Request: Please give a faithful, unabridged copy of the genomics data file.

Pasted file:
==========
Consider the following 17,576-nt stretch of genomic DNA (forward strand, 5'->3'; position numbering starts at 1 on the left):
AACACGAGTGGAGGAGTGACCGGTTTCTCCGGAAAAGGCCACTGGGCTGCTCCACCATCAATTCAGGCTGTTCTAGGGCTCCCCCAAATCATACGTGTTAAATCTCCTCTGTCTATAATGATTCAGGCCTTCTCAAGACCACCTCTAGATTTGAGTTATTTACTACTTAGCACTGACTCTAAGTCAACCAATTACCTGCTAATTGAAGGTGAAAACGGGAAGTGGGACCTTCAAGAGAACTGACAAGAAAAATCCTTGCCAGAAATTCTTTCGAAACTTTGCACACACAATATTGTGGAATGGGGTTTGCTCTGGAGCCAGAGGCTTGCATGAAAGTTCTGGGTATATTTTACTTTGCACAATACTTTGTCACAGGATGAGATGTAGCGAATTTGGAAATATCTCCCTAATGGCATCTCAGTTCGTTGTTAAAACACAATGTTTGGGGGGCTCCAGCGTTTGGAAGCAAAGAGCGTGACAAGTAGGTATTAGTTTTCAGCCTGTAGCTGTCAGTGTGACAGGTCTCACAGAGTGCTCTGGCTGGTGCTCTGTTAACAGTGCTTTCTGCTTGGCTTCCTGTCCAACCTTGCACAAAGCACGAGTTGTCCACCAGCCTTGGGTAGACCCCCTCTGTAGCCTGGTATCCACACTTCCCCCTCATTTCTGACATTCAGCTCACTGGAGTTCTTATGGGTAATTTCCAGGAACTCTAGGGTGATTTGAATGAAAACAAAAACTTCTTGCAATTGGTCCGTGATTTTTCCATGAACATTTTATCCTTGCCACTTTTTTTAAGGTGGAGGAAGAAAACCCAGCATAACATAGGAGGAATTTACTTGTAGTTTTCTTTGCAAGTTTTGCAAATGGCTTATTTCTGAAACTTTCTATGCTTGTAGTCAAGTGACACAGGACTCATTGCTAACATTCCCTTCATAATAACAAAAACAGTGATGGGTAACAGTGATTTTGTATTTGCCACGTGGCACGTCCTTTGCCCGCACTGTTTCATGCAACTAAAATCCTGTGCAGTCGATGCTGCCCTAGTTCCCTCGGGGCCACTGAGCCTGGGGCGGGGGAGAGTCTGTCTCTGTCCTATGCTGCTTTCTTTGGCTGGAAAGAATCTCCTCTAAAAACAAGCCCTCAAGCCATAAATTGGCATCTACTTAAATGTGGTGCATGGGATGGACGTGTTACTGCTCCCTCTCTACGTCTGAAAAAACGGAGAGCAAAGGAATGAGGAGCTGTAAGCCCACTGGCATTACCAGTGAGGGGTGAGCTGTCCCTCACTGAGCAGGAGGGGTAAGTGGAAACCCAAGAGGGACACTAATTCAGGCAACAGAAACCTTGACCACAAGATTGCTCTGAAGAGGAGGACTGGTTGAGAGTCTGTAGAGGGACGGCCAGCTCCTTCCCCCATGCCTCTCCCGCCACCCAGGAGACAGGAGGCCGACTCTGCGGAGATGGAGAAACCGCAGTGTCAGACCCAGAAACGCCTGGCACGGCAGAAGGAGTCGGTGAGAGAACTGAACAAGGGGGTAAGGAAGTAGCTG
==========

Consider the following 17,576-nt stretch of genomic DNA (forward strand, 5'->3'; position numbering starts at 1 on the left):
AACACGAGTGGAGGAGTGACCGGTTTCTCCGGAAAAGGCCACTGGGCTGCTCCACCATCAATTCAGGCTGTTCTAGGGCTCCCCCAAATCATACGTGTTAAATCTCCTCTGTCTATAATGATTCAGGCCTTCTCAAGACCACCTCTAGATTTGAGTTATTTACTACTTAGCACTGACTCTAAGTCAACCAATTACCTGCTAATTGAAGGTGAAAACGGGAAGTGGGACCTTCAAGAGAACTGACAAGAAAAATCCTTGCCAGAAATTCTTTCGAAACTTTGCACACACAATATTGTGGAATGGGGTTTGCTCTGGAGCCAGAGGCTTGCATGAAAGTTCTGGGTATATTTTACTTTGCACAATACTTTGTCACAGGATGAGATGTAGCGAATTTGGAAATATCTCCCTAATGGCATCTCAGTTCGTTGTTAAAACACAATGTTTGGGGGGCTCCAGCGTTTGGAAGCAAAGAGCGTGACAAGTAGGTATTAGTTTTCAGCCTGTAGCTGTCAGTGTGACAGGTCTCACAGAGTGCTCTGGCTGGTGCTCTGTTAACAGTGCTTTCTGCTTGGCTTCCTGTCCAACCTTGCACAAAGCACGAGTTGTCCACCAGCCTTGGGTAGACCCCCTCTGTAGCCTGGTATCCACACTTCCCCCTCATTTCTGACATTCAGCTCACTGGAGTTCTTATGGGTAATTTCCAGGAACTCTAGGGTGATTTGAATGAAAACAAAAACTTCTTGCAATTGGTCCGTGATTTTTCCATGAACATTTTATCCTTGCCACTTTTTTTAAGGTGGAGGAAGAAAACCCAGCATAACATAGGAGGAATTTACTTGTAGTTTTCTTTGCAAGTTTTGCAAATGGCTTATTTCTGAAACTTTCTATGCTTGTAGTCAAGTGACACAGGACTCATTGCTAACATTCCCTTCATAATAACAAAAACAGTGATGGGTAACAGTGATTTTGTATTTGCCACGTGGCACGTCCTTTGCCCGCACTGTTTCATGCAACTAAAATCCTGTGCAGTCGATGCTGCCCTAGTTCCCTCGGGGCCACTGAGCCTGGGGCGGGGGAGAGTCTGTCTCTGTCCTATGCTGCTTTCTTTGGCTGGAAAGAATCTCCTCTAAAAACAAGCCCTCAAGCCATAAATTGGCATCTACTTAAATGTGGTGCATGGGATGGACGTGTTACTGCTCCCTCTCTACGTCTGAAAAAACGGAGAGCAAAGGAATGAGGAGCTGTAAGCCCACTGGCATTACCAGTGAGGGGTGAGCTGTCCCTCACTGAGCAGGAGGGGTAAGTGGAAACCCAAGAGGGACACTAATTCAGGCAACAGAAACCTTGACCACAAGATTGCTCTGAAGAGGAGGACTGGTTGAGAGTCTGTAGAGGGACGGCCAGCTCCTTCCCCCATGCCTCTCCCGCCACCCAGGAGACAGGAGGCCGACTCTGCGGAGATGGAGAAACCGCAGTGTCAGACCCAGAAACGCCTGGCACGGCAGAAGGAGTCGGTGAGAGAACTGAACAAGGGGGTAAGGAAGTAGCTG